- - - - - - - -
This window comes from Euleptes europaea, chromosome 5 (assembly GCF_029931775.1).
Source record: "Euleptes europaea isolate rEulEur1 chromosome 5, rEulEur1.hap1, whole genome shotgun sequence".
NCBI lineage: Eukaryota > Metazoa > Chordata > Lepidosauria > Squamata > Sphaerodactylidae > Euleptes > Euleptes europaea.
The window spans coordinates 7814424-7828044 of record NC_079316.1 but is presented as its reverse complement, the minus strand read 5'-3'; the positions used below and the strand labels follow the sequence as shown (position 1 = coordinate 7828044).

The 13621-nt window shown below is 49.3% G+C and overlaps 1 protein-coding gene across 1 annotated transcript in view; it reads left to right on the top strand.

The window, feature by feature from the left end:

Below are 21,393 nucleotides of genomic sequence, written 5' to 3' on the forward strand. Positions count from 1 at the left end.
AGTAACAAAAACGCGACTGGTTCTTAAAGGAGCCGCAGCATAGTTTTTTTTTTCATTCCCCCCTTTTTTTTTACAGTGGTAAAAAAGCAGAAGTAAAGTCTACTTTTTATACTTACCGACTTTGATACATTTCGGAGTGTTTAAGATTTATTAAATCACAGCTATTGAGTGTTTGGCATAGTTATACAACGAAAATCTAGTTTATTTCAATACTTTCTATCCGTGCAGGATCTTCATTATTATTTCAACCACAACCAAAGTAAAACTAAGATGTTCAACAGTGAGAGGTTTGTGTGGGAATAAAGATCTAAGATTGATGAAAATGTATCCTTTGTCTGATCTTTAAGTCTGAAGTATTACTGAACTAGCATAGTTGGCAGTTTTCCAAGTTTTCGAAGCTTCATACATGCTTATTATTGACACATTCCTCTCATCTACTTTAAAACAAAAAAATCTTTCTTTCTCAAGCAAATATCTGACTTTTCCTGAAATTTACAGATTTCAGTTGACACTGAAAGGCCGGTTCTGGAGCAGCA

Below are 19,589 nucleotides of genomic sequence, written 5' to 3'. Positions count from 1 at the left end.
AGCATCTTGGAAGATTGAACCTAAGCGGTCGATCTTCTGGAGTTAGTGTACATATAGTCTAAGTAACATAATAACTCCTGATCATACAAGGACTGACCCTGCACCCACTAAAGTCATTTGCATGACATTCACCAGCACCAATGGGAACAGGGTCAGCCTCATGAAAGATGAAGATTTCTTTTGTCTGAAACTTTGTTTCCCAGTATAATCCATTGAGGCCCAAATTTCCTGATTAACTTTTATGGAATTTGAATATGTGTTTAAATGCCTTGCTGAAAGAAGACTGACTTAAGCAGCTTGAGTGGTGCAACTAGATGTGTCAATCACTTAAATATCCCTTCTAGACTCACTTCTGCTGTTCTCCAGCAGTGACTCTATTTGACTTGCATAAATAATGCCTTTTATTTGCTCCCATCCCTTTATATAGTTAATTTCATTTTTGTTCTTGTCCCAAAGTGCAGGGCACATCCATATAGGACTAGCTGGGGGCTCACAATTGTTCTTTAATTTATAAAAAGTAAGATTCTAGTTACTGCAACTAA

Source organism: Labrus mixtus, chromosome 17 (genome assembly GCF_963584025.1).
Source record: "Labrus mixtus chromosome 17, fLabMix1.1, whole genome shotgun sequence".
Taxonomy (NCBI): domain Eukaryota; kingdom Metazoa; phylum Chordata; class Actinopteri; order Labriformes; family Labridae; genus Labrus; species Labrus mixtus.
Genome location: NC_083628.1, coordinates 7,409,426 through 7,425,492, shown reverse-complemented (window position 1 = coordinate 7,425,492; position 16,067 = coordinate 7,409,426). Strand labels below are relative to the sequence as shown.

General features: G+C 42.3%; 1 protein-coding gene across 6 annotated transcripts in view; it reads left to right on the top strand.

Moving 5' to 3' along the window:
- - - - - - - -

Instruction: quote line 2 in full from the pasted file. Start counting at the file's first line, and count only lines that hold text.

Source record: "Euleptes europaea isolate rEulEur1 chromosome 5, rEulEur1.hap1, whole genome shotgun sequence".